Social media management: AANA vs IAB guidelines

Last week there was a rift between the Australian Association of National Advertisers (AANA) and the Interactive Advertising Bureau (IAB) regarding best practice for social media management of brand assets.

The AANA works in conjunction with the Advertising Standards Bureau (ASB), which enforces the self-regulatory rules set down by the AANA. The ASB and AANA have developed guidelines and a practice note outlining that brands are responsible for any content posted on their social media pages. The AANA states advertisers must treat social media comments as though they are part of the campaign itself and be prepared to moderate regularly and often.

The IAB feels that the AANA’s approach to remove any comments or content that risk breaching the code is fairly heavy handed.  Samantha Yorke, the IAB’s director of regulatory affairs said,

“After a careful analysis of existing laws and regulation and industry practice around social media IAB Australia has reached the view that user comments directed towards an organisation or social media platform, or to other users who are drawn to a particular organisation, do not constitute advertising. There is a real risk that organisations who treat user comments as advertising will err on the side of caution and moderate user comments very conservatively, which will adversely impact their presence on social platforms and which arguably undermines the very spirit under which social media thrives.”

The IAB guidelines are available here.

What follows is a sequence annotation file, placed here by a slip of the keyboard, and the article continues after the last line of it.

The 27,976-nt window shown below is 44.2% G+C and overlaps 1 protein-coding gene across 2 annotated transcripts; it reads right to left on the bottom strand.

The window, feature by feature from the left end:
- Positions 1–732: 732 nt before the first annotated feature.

The AANA is concerned that if brands follow the IAB’s advice, they could be found guilty next time there is a complaint against them to the ASB. The AANA released a statement recognising the IAB’s guidelines as irrelevant to brand owners and the operation of the self-regulatory system.

However, the IAB recommends fairly standard elements in community management which mindfully recognise the voice of the individual as well as respecting others.

These elements include:

  • Development of moderation guidelines which are publically available for community participants.
  • A crisis management plan in the event that an issue arises on a managed social media platform
  • Moderation of user comments .
  • Ability to ramp up management resource to match volume of user generated comment and content.
  • Abiding by other codes of ethics such as advertising to children and the advertising of alcohol.

There has also been comment that the ASB is not a legal authority, but only a regulation committee. Abiding by the ACCC is where brands really need to watch themselves, as was the case withAllergy Pathway who failed to delete misleading and incorrect comments on their social media page – which fell under The Competition and Consumer Act (formerly the Trade Practices Act). Any brand active in the social space must still uphold The Competition and Consumer Act, they can’t misrepresent information and they need to follow the rules of platform participation, such as those provided by Facebook’s Page Terms.

Until the issue between the IAB and the AANA is resolved, following the IAB guidelines is useful for any brand page. The IAB  guidelines encourage strong and healthy community management and participation. If a page does come under scrutiny from the ASB, or even the ACCC, the brand in question can acknowledge that practices were in place to abide by the AANA’s guidelines. Social media is still new, brands and regulatory bodies are still finding their feet. Attempting to do the right thing and having the right practices in action will put any brand in good stead.